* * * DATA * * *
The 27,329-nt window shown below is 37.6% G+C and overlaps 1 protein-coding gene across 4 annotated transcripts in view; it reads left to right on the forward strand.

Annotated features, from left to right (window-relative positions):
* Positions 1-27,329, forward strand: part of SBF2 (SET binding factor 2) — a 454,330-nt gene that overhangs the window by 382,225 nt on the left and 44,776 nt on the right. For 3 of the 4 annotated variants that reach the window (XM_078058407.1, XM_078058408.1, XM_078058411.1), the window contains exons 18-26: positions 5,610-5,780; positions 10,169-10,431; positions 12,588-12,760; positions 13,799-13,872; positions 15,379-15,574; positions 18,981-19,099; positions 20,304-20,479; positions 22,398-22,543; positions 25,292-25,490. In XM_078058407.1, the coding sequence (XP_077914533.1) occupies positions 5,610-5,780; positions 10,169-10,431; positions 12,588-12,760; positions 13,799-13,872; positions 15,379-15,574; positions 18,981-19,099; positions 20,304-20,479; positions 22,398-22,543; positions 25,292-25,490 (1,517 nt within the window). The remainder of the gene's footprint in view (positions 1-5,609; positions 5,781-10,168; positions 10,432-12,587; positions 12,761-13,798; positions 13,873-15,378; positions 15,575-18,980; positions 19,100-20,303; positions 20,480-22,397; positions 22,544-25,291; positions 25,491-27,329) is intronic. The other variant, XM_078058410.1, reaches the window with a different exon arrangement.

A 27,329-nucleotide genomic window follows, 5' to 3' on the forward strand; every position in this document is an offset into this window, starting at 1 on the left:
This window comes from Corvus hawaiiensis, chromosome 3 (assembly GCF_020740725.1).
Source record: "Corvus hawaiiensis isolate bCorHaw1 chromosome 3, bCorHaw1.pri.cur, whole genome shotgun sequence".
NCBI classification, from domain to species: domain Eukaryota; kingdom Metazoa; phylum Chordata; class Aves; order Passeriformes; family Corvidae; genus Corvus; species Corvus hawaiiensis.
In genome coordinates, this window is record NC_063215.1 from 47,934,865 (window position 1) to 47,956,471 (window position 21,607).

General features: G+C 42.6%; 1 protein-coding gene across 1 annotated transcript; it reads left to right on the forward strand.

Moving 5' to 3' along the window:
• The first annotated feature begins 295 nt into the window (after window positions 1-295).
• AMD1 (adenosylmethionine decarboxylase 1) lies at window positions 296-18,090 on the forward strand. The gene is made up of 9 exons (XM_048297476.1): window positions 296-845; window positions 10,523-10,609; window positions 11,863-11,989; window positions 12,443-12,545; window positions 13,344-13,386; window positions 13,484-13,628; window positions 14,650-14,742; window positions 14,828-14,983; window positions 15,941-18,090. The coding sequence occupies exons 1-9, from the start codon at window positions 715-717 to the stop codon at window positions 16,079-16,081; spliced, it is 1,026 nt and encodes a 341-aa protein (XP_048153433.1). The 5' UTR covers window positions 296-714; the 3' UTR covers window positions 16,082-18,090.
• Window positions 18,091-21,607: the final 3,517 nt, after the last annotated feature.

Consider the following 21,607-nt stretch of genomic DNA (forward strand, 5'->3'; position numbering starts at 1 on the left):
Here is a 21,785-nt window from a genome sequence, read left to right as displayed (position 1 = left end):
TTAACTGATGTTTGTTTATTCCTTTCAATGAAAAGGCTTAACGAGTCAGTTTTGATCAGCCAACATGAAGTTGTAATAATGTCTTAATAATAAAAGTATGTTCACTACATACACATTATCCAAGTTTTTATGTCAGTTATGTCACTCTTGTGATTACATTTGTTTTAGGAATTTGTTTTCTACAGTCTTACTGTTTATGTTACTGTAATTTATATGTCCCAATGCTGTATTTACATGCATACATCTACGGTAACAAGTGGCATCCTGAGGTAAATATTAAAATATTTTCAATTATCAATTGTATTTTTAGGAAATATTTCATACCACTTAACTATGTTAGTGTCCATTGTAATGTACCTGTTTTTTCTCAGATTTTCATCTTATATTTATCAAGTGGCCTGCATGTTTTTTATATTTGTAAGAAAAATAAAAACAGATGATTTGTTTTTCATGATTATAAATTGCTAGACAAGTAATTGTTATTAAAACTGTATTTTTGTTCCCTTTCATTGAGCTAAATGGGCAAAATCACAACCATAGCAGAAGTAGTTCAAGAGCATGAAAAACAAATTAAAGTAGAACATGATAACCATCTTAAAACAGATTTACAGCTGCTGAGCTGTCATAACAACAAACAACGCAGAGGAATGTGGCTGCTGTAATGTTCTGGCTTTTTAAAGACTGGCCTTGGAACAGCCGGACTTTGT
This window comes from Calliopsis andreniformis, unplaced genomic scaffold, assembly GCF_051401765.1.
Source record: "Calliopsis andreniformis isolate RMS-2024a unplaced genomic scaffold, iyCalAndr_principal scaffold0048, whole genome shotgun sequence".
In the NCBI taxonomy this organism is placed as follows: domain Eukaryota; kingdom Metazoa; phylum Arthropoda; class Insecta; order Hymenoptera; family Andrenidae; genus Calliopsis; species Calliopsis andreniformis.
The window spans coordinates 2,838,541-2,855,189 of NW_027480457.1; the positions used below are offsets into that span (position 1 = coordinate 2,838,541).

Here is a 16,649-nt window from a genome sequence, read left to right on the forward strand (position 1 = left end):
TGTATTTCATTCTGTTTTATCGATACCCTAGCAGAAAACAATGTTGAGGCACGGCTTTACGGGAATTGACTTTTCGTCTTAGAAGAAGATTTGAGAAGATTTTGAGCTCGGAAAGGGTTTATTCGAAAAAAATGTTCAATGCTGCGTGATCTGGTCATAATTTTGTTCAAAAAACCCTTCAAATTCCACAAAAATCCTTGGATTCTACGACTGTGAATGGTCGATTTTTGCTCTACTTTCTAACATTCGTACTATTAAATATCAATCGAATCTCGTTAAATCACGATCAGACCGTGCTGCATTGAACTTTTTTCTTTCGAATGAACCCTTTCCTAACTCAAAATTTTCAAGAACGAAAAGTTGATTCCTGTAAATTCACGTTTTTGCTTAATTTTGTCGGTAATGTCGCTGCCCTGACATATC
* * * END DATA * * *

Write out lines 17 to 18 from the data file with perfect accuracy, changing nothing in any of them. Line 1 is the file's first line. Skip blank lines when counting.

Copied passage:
This window comes from Calliopsis andreniformis, unplaced genomic scaffold, assembly GCF_051401765.1.
Source record: "Calliopsis andreniformis isolate RMS-2024a unplaced genomic scaffold, iyCalAndr_principal scaffold0048, whole genome shotgun sequence".